Wednesday, February 23, 2011

Of Kepler and Fermi

Last time I left off talking about the cosmic lottery. We are pretty lucky to be around, and just how widespread that luck is. Estimates say there are roughly 500 million planets in our galaxy residing in habitable zones, 500 million chances for life to arise at any given time. And not all these might seem obvious at first; a few might turn out to moons orbiting giant planets.

The number of planets that will actually have life will turn out to vary from this a bit. There is a great diversity in planets and the right conditions need to be there. In our own solar system, it is accepted that Venus is at one end of our habitable zone and Mars is at the other. If conditions were different on these planets, life might have taken hold, and it might have even been there in the past. In our search of these 500 million candidates, we will find lots of planets like Venus and Mars. Either too small to retain an atmosphere against the solar wind, or to thick of an atmosphere with a runaway greenhouse effect. A lack of a protective magnetic field or plate tectonics. Objects like the Moon and Jupiter that protect against asteroids and comets. And a stable, long living star.

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Those are just a few of the conditions needed for life to develop into a complex form. And some people talk about colonizing other planets, but planets that we will be looking for will have these conditions, and native life. How we would handle that native life if we got there to colonize is just one of many problems to figure out. To we become hostile to it, do we study it, do we leave it be? Those are questions for the future.

But in the search for these ideal places to live, we will probably find less then ideal, but still great places. On these planets we will likely encounter our first alien life forms. Bacteria and Archaea like lifeforms, probably reminiscent of the extremophiles found all over Earth. Extremophiles live a variety of environments that might otherwise be considered inhospitable. They live in thermal vents under the ocean, in radioactive cooling pools, under kilometers of dirt, in sulfur or arsenic rich bodies of water. They are unique and amazing lifeforms, and likely the first that even developed on Earth. These little guys helped to shape and change the environment of the Earth, producing oxygen and changing the surface so that life could further grow and flourish. They also have an amazing tenacity for life, making them the ideal candidates to look for out in space.

The existence of extremophiles also does something to the idea of the habitable zone, it makes it all but defunct. It may prove that life is capable of sustaining itself in a dark ocean locked under ice on one of Jupiter's moons (Europa). Or even in the far flung space between stars, deep in the surface of planets cast off from their parent star, near radioactive heat sources.

So that's all fine and dandy for our first encounter with alien life and the exploration of colonize-able planets. But the idea of intelligent life is still one of the most argued questions. It is shown now that there is good cause to believe its out there. Though, it might turn out we did hit the 1 in 500 million lotto odds for our galaxy, or even larger odds for the Universe. So let's start with what it would mean if we are the only ones.

If we are it. If human kind is the only intelligent life form in the Milky Way, then we have come from amazing odds. We also have a whole Galaxy, at least 100 billion stars, to do what we want with. The first thing is that we should immediately preserve our home. It has become the precious jewel of our galaxy. In addition, we begin populating the galaxy. Use all of its resources to great potential. The human race may then long outlive the death of the Sun, and with it the Earth. But that flourishing will be humanities ultimate achievement, to escape their planet and become a galactic civilization. Research then would go to unbelievable new levels, the ideas of which are probably beyond our comprehension now, like our thoughts would be to the neolithic man. Life would be special in this scenario, and humans would be its gardeners throughout the cosmos.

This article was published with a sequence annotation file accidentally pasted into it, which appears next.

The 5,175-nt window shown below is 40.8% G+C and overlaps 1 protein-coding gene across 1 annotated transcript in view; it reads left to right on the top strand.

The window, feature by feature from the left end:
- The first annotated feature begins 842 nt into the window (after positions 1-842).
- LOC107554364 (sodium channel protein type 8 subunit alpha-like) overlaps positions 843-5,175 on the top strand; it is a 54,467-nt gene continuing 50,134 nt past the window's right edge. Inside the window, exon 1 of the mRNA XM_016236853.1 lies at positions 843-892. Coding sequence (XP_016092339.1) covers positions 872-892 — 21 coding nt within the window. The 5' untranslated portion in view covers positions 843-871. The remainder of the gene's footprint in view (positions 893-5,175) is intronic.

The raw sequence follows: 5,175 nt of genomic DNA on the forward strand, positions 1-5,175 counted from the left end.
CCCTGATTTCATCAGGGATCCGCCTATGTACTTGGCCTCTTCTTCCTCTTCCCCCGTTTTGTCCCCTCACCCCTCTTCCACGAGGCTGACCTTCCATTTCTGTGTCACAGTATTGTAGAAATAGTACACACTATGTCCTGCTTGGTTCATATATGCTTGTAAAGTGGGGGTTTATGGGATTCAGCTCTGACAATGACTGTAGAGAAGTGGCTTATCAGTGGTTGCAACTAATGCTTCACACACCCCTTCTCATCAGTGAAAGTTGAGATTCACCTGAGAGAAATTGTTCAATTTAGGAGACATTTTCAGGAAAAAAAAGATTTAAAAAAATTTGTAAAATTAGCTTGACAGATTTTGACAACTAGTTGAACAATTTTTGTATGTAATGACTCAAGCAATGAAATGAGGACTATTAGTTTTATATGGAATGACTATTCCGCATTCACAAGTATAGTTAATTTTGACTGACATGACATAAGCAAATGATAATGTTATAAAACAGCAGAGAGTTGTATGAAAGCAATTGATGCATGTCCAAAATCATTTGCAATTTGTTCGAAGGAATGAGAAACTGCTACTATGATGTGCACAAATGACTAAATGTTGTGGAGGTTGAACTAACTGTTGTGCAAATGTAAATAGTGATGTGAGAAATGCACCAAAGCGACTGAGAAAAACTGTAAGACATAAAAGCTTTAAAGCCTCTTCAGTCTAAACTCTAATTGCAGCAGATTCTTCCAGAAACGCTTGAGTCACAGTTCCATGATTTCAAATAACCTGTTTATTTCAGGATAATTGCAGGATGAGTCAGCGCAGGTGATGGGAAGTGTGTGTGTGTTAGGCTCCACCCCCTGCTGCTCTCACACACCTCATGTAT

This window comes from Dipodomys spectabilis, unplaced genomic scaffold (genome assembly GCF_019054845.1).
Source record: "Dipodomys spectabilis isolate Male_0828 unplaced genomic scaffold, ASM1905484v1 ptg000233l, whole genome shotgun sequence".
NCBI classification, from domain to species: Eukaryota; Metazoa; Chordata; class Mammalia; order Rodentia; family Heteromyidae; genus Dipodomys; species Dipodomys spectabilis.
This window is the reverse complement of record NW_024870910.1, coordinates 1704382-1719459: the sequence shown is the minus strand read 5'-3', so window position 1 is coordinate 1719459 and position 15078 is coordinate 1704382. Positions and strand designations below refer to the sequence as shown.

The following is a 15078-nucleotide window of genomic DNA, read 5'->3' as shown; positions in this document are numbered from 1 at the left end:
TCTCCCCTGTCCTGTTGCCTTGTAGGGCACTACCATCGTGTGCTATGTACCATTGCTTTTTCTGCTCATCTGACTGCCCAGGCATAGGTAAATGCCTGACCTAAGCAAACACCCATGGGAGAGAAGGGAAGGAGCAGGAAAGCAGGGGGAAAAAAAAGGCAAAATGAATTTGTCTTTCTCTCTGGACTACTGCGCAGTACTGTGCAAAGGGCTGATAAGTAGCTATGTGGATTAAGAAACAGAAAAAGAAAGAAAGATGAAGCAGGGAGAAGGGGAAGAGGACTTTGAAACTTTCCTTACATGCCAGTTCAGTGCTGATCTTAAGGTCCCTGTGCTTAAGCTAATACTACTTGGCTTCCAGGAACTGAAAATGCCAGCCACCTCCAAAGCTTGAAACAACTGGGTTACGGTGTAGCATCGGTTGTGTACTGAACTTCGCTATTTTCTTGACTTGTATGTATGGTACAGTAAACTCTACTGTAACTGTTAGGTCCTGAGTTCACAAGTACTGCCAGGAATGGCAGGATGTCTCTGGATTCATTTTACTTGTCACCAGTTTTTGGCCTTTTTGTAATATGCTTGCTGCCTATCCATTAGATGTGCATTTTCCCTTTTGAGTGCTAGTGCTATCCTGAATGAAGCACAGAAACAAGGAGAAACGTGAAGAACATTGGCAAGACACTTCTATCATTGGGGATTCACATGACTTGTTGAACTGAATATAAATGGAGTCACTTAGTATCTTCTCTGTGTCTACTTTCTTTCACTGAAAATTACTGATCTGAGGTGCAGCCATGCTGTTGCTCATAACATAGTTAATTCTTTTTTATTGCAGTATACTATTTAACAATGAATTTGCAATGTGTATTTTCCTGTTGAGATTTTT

Now, I don't really agree with that, but its a certain possibility. More likely, I feel that intelligent life is out there, and they may be roughly around the same level as we are. Super-intelligent civilizations, or those unrecognizably advanced beyond our own, are for another time. So if they are out there, where are they then? We raise the 'Fermi paradox,' with the contradiction between the high estimates of in the probability of extraterrestrial civilizations, and that there is a lack of evidence or contact with them.

My answer to the Fermi paradox is that the estimates aren't so high as to negate the immense size of the Milky Way. Much like to the ancients considering the celestial sphere and motions of the stars, arguing heliocentric versus geocentric theory. In that case of early astronomy, the stars were much to far away to measure parallax (an interesting subject on its own); now it may turn out that the distance between intelligent civilizations is to great to get a message across. Sorry, but here I am about to drop some math on you.

I am going to assume that the distance of the Sun from the center of the galaxy is roughly where most life is distributed, and that number is 26,400 light years (lys). I won't burden you with the circumference equation, but this region comes out with a circumference of roughly 166,000 lys. If we assume intelligent life to be 1 in a million chances, that gives us 500 civilizations, a pretty reasonable seeming number for any galaxy, right? Well, dividing our circumference up by 500, assuming they are roughly equally apart in distance, these civilizations would be about 350 lys apart. Imagine sending a message at the speed of light, waiting for someone to receive it, and then respond, That would take 700 years at minimum! No wonder we haven't found anyone yet, we might have even missed the message, or it might not have even gotten here yet.